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floridaguy

Best Bike To Build An Old School Bobber

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Ok, so I am still new to motorcycles, and relatively new to Thailand. So my question is, what kind of bike would be suitable to build an old school bobber similar to these:

post-65746-051901400 1282901957_thumb.jppost-65746-091786300 1282901948_thumb.jppost-65746-055436100 1282901934_thumb.jppost-65746-006195800 1282902337_thumb.jp

Basically, I want something light, maneuverable, with some kick to it. I thought of trying to use a Phantom, but am not sure it will work. I am leaning toward a V-Twin, like the Steed, but want it to be light. Maybe 250cc or more. I will probably use it exclusively for city driving in Bangkok, but may take the occasional 100-200 kilometer run. I have a 200cc Phantom and a 400cc Steed, and definitely like the power of the larger motor. In the future I will probably upgrade the Steed to a 600 or something else larger. Now I am looking to sell the Phantom, and want a quick runner to replace it.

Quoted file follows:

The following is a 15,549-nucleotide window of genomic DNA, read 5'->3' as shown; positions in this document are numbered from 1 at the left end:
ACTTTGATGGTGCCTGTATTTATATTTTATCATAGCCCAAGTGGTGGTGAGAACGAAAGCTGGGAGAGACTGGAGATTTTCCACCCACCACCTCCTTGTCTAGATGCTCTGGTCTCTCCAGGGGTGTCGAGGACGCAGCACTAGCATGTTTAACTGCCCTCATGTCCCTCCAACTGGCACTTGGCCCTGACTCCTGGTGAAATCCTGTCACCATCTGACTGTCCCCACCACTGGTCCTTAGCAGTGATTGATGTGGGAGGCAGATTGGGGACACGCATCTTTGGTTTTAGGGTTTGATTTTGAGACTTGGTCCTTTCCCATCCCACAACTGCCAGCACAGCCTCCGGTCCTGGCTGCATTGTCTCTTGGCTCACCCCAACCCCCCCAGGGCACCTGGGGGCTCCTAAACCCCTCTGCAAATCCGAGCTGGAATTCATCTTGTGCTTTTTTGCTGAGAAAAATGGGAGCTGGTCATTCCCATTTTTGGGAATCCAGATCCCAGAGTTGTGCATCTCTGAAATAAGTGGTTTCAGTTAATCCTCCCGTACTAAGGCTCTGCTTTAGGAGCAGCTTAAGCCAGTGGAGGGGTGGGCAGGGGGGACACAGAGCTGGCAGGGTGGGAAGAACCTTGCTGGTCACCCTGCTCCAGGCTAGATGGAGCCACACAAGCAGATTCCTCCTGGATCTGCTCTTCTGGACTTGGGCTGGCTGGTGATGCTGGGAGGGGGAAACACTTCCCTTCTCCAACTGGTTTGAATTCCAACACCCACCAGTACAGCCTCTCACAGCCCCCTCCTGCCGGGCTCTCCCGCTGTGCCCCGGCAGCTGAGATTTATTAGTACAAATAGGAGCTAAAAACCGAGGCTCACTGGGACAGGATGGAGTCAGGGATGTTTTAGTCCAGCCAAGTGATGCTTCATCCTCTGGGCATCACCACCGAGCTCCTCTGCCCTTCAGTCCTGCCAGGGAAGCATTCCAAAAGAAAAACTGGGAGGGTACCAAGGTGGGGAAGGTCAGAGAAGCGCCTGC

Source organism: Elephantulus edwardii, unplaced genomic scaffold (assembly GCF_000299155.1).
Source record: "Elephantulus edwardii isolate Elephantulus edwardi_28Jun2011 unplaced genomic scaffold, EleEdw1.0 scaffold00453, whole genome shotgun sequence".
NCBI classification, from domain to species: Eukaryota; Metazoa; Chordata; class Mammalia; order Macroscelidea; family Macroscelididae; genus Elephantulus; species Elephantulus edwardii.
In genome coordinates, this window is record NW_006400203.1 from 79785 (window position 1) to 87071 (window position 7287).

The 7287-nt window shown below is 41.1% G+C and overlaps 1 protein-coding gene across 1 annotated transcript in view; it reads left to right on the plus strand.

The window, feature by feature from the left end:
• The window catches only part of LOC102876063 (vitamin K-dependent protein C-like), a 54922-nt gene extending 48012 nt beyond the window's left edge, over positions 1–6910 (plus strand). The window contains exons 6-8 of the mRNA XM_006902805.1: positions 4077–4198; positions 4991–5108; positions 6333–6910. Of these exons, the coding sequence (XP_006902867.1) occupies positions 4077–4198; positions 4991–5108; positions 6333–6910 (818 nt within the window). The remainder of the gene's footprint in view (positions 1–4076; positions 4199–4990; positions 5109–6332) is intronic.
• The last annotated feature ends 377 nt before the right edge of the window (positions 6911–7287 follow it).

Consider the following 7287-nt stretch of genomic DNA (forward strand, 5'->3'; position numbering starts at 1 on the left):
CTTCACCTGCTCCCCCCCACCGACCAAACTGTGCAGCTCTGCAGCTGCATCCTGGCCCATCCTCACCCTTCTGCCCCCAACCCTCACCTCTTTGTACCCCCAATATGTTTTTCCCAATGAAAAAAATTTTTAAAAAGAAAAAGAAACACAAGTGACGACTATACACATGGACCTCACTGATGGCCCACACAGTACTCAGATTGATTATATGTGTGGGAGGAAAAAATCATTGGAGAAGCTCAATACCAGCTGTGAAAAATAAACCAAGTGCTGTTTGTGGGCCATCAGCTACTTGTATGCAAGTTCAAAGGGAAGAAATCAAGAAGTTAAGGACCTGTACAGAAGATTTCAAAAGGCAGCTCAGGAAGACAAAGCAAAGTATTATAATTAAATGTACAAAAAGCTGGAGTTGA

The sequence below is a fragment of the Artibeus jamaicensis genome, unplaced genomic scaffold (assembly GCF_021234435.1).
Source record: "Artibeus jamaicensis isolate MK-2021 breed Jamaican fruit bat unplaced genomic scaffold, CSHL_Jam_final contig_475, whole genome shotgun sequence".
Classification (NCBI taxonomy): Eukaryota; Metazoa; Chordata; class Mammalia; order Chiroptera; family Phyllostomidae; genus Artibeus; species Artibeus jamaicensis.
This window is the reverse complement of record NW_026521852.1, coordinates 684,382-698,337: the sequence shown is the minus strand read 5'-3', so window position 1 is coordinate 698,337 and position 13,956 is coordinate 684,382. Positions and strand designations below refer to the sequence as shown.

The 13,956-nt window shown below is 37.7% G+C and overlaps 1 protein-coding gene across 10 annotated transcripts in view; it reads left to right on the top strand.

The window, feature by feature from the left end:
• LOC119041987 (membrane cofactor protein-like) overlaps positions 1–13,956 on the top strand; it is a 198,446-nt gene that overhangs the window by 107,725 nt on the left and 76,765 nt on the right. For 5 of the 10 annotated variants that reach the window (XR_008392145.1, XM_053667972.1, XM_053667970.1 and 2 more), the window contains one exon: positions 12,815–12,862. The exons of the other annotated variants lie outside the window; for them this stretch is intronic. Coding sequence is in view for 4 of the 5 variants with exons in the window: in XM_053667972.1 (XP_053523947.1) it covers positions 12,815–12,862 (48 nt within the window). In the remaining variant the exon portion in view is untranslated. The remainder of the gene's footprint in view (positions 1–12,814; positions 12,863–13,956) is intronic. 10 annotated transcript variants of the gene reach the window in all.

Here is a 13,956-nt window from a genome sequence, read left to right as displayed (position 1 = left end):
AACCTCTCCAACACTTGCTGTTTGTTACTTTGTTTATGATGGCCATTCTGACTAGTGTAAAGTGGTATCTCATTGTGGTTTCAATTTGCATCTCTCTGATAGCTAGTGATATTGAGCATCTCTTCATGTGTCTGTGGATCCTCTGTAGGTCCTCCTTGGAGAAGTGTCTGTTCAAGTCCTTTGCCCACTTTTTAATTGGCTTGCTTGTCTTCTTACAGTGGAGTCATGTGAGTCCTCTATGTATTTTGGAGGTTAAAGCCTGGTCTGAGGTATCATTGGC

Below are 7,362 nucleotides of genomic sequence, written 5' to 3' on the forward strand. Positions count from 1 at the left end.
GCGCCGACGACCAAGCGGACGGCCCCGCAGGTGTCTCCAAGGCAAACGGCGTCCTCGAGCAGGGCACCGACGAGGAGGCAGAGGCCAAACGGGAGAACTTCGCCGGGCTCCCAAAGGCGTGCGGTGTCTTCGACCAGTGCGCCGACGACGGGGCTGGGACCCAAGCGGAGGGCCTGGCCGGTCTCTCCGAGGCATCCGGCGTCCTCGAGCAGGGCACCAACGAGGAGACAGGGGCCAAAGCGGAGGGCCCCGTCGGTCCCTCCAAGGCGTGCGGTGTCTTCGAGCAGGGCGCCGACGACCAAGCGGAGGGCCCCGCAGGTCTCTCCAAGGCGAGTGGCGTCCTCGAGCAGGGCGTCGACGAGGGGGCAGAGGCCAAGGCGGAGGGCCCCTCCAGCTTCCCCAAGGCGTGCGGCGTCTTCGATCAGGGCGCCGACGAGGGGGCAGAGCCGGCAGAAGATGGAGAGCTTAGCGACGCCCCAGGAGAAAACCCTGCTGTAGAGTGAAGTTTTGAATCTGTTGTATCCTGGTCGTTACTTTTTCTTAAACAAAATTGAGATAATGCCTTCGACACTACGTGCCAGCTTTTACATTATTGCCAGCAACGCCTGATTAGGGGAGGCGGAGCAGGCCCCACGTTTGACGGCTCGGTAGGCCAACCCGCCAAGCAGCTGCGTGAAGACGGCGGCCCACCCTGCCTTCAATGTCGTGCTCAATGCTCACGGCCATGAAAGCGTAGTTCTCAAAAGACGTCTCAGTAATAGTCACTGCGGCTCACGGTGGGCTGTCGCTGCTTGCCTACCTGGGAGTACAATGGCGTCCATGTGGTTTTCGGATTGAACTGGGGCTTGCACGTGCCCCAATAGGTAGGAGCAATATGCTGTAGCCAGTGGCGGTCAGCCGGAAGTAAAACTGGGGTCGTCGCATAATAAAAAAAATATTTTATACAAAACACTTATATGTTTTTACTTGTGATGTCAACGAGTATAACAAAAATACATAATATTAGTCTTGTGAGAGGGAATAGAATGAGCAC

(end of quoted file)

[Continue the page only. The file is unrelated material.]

I am mechanically inclined and know my way around cars, but motorcycles are new to me. I can't do welding myself, but could do assembly. Anyone seen anything like this around Thailand? It seems that the locals prefer either giant custom choppers, or heavy cruisers with side bags and engine guards and such. Not what I am looking for, and I haven't found a bobber for sale either. BTW, I don't want a suicide shifter or the ape hangers on 2 of those photos, but the rest of them look good.

Cheers

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I have an old Virago xv 750 and am sure this would be one of the bikes which would be very suitable to do this.

BTW the last picture is best :whistling:

Tiger/Sachs Club - Mbox

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The Yamaha SR 400 would definitely be a good bobber. Lots of people transformed the SR in cafe racers, choppers and bobbers and there is a huge following in Thailand. Lots of spare parts and aftermarket stuff. Great, reliable engine, lightweight bike with good handling, pretty easy to transform into whatever you fancy.

Only downside is the paperwork. SR's without green books cost around 50-60.000, but a no-no in Bkk. Green books can be bought for an additional 35000, but they're not 100%, meaning they've been recycled from older/other bikes and numbers have been magically changed to match. So for a semi-legal bike you would have to spend around 90000 Baht pre-bobberization. wink.gif

Jap-bobbers-logo1.jpg